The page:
2. In fairness Scatter, you chose your home and location with either an existing airport or a planned airport nearby (I am also guessing significant ambient noise from the city included…I too live in a flight path just west of Canada’s busiest airport with little other noise pollution).
    I have been following the wind story for quite some time, and this video is the first real documentation of true effects on neighbors I have seen. I am one who leans towards the argument with regards to hysteria etc. relating to the sickness (not actual disorders). However, it would be very difficult for me to see how one could argue that your comparative be sufficient in comparing the shading impact occurring on those residences. If these people did not build the units or benefit from them, how can one justify those impacts. I would not move there, that feeling in of itself devalues these peoples’ homes and causes real negative economic impacts and resulting mental stresses. I am no nay sayer, and know we need greener solutions. However, we need to properly and fairly account for all of the real impacts and clarify the perceived impacts, as this article has begun to deal with.
    I now see better justification for set backs. I welcome more information as has been provided.

  3. The one aspect of the study I found interesting and something I hadn’t given much credence to prior was the part about “anticipatory fear”, which is essentially, if you think about something or worry about it enough over and over in your mind your create an anxiety or negative image of it. Most anti-wind people I’m sure would say this isn’t true but the power of the media to shape our views and fears is not uncommon.
    So if someone hears about the negative effects of wind turbines in the media and in their community long enough, when a turbine is placed near them, they automatically develop this fear and it negatively effects their health.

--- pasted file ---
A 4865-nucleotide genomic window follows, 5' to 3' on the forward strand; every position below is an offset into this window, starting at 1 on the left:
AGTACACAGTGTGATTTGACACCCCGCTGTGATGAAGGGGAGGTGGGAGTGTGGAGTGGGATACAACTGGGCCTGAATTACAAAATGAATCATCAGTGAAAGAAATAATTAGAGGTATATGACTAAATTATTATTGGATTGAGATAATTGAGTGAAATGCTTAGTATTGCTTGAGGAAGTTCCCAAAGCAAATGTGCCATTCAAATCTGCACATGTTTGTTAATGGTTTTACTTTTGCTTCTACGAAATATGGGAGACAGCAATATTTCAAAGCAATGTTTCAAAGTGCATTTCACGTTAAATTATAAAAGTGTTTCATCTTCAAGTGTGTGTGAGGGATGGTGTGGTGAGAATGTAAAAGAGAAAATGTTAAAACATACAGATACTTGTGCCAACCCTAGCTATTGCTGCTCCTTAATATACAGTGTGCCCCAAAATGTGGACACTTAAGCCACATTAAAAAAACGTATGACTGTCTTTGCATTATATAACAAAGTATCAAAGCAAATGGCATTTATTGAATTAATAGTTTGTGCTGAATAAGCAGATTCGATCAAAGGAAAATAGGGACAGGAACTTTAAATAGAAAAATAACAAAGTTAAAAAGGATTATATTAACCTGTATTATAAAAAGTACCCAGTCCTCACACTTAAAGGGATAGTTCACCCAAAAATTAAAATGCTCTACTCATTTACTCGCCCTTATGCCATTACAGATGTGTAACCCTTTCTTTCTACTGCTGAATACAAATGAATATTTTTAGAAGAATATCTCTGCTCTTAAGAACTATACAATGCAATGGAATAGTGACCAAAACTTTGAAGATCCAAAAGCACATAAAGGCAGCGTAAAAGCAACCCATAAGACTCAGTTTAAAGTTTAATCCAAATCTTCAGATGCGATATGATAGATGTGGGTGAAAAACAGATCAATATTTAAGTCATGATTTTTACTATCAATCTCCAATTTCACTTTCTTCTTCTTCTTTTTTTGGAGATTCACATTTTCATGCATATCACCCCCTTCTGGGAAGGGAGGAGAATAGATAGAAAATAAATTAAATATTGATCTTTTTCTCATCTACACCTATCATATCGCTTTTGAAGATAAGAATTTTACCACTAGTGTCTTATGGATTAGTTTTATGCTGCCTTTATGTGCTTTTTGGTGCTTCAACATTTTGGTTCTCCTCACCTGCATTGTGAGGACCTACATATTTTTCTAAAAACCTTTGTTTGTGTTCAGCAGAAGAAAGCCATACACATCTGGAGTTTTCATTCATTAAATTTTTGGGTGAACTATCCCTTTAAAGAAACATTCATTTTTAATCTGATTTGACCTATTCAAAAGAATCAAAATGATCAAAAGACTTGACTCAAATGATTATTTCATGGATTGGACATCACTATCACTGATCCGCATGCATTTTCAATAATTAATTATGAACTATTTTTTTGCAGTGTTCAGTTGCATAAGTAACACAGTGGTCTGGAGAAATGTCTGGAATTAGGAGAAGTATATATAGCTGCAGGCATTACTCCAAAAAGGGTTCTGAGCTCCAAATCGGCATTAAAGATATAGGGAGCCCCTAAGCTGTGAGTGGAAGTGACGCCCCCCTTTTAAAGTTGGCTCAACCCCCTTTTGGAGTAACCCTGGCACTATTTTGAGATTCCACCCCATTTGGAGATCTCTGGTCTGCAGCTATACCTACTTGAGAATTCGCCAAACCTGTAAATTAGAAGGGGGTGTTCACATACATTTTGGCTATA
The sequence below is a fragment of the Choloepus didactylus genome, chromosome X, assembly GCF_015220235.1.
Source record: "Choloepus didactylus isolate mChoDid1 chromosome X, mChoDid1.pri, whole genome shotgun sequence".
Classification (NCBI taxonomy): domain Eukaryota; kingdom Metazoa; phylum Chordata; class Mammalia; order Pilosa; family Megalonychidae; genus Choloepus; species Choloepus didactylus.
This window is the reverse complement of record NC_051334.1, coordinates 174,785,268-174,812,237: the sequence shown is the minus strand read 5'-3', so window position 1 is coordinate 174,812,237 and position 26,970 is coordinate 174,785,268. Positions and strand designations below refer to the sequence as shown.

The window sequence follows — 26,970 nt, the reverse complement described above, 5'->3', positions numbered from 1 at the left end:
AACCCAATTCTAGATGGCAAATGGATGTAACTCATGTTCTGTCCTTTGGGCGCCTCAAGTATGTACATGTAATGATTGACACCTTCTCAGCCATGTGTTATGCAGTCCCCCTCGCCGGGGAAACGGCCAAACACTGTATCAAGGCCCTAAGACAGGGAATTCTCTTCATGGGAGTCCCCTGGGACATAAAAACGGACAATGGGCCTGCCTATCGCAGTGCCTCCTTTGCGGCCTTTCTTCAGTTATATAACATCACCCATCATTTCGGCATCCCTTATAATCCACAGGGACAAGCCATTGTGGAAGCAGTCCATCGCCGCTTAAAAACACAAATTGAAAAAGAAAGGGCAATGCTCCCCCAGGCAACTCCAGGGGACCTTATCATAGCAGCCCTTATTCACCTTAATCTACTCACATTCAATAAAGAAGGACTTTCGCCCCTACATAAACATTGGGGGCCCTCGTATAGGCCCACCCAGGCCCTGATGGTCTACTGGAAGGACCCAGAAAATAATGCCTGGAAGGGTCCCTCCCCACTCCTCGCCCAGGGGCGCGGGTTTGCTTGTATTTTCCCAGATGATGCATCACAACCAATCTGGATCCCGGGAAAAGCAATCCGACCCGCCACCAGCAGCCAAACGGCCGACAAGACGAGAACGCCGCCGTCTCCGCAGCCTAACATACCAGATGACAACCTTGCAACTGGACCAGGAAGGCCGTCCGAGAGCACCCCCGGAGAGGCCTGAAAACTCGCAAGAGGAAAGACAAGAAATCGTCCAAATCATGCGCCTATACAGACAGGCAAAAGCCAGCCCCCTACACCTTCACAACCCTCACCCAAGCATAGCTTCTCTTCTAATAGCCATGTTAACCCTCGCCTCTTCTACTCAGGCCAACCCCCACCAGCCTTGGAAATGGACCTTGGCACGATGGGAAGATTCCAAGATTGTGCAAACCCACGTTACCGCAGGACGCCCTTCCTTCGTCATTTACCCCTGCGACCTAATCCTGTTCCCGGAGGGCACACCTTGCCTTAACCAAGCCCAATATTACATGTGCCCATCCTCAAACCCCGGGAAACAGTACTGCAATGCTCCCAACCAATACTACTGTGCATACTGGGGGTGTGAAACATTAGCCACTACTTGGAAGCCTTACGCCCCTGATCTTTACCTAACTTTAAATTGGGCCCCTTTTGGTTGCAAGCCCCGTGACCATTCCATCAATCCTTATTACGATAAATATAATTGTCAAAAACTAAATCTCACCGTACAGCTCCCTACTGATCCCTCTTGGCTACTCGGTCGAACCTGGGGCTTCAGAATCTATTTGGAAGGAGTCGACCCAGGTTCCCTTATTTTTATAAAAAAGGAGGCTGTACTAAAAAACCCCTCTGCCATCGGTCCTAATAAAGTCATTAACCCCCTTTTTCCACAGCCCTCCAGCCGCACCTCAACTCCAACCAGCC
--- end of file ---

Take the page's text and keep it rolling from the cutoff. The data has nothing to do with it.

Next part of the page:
4. This study is one of several useful overviews of wind farm noise released in 2009. It found no evidence of DIRECT health effects from noise exposure near wind farms, which is unsurprising since noise levels are moderate. However, it nearly completely omitted any consideration of sleep disruption, which is likely to be the direct effect that CAN sometimes be severe enough to lead to related health effects. See an assessment of this, with links to other recent studies on night noise issues from WHO and others, at
    http://aeinews.org/archives/584

    The noise issues near wind farms is complicated by the well-known individual variability in sensitivity to noise. Well-designed surveys seem to indicate that while a majority of those who can hear turbines from their homes are not particularly bothered, a significant minority can be quite severely disrupted. Nearly all serious problems occur when turbines are within a half mile (though again, among a minority of these neighbors); virtually no major impacts appear to occur beyond a mile. Ongoing relatively non-adversarial coverage is available at the url in the header.

  5. The explanation that anticipatory fear of wind turbines is a possible cause of adverse health effects doesn’t explain why toddlers and small children are experiencing the same symptons as adults. Are children too young to understand adult anxieties about health issues also getting sick because of suggestibility?

Comments are closed.